Mainland Chinese women topped the world in terms of holding senior business management roles, beating Hong Kong and other advanced economies such as the United States and Britain, a survey by accounting firm Grant Thornton International shows.
The survey, conducted from November to January, found half (51 per cent) of senior management roles in mainland companies were held by women, more than double the 25 per cent from a similar survey last year.
The report, released yesterday, surveyed chief executives or chairmen of 6,627 companies of all industry sectors globally.
In the gender stakes, the city lagged behind the Philippines (37 per cent), Thailand (36 per cent), Vietnam (33 per cent) and Taiwan (31 per cent).
Both mainland China and Hong Kong were ahead of the global average of 24 per cent, and also ranked above Singapore at 27 per cent, the United States at 20 per cent, Britain at 19 per cent and Japan at only 7 per cent.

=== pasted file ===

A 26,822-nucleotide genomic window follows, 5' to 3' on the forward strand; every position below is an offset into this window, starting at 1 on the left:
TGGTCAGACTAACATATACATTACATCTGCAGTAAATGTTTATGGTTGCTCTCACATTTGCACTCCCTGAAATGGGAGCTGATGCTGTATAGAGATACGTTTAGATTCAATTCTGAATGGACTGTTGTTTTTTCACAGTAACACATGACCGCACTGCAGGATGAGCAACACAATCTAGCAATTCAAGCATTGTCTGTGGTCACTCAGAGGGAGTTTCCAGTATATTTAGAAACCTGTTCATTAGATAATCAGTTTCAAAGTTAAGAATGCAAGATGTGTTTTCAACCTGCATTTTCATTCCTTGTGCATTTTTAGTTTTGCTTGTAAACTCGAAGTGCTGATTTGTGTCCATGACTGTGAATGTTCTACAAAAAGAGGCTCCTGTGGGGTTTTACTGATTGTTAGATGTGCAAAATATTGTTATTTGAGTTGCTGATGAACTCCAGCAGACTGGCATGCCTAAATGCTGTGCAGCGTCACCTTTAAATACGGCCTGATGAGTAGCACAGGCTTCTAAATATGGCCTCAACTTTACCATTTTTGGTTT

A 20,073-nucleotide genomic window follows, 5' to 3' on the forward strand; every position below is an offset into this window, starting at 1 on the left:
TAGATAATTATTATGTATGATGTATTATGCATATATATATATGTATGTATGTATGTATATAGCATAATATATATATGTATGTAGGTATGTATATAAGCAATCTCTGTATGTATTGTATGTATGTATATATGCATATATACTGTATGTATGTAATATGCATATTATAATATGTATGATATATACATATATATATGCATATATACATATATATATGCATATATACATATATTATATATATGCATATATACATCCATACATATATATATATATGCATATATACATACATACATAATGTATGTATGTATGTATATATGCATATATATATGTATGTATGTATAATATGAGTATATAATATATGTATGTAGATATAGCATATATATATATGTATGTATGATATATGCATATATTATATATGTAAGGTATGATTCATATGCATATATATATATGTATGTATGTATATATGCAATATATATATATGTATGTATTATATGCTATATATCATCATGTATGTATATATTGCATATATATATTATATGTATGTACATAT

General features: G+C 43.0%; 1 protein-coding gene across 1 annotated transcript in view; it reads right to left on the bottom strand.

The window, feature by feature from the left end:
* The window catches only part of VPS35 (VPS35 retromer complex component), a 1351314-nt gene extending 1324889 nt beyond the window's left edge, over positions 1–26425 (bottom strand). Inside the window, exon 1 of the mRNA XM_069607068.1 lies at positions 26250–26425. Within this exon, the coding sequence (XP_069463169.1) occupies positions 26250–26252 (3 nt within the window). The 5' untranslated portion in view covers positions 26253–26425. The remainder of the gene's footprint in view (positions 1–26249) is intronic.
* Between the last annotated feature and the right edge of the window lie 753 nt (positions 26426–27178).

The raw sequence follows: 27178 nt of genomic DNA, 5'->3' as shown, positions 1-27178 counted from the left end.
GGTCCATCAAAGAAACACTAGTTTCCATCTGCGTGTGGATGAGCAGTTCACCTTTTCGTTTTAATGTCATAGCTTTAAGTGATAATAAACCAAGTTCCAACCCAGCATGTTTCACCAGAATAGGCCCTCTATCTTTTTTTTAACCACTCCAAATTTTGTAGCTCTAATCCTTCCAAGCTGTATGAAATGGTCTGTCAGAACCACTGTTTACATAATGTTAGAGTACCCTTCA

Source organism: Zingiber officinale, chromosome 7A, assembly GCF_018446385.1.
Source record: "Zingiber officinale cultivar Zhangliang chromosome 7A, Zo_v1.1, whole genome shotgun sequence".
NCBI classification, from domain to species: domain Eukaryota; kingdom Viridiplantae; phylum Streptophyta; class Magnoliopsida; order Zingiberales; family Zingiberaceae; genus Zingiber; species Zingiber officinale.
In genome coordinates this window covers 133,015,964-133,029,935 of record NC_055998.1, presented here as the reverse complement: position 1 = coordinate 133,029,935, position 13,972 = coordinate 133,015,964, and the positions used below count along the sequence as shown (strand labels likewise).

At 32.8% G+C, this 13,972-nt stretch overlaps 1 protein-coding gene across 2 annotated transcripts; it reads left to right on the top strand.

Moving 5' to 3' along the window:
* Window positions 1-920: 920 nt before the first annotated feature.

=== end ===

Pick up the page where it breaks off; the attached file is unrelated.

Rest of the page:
A separate survey by MasterCard released yesterday supported the finding that mainland women were well represented in business, with 40.9 female business owners to every 100 male ones, a ratio that ranked third in the Asia-Pacific region only below Australia (50.9 female to every 100 male) and New Zealand (42 female to every 100 male) and higher than Hong Kong (24.9 female to every 100 male), with India (13.2 female to every 100 male) at the rear. In politics, the MasterCard survey showed there were 27.1 female political leaders in China for every 100 male. That was below New Zealand, Taiwan and Australia, where there were 40 to every 100 males; but higher than Japan and India, which had only 12 to every 100 males.
The World Economic Forum's Global Gender Gap Report 2012 ranked China 58th out of 135 countries for political empowerment of its women.
Jerry Chang, managing director of headhunter Barons & Co, said China's one-child policy meant mainland women were under less pressure to arrange childcare, and this allowed them to have more time for business. At ANZ Bank Hong Kong, women fill about 40 per cent of senior roles, including that of its chief executive, Susan Yuen Su-min.
"Having women in the top jobs will add more balanced views to the decision-making process, and we can understand our female customers better," she said. Amy Chiang, senior manager at Grant Thornton Hong Kong, said with an increasing number of female business owners and growth in women's purchasing power, gender diversity within board members naturally led to better performance.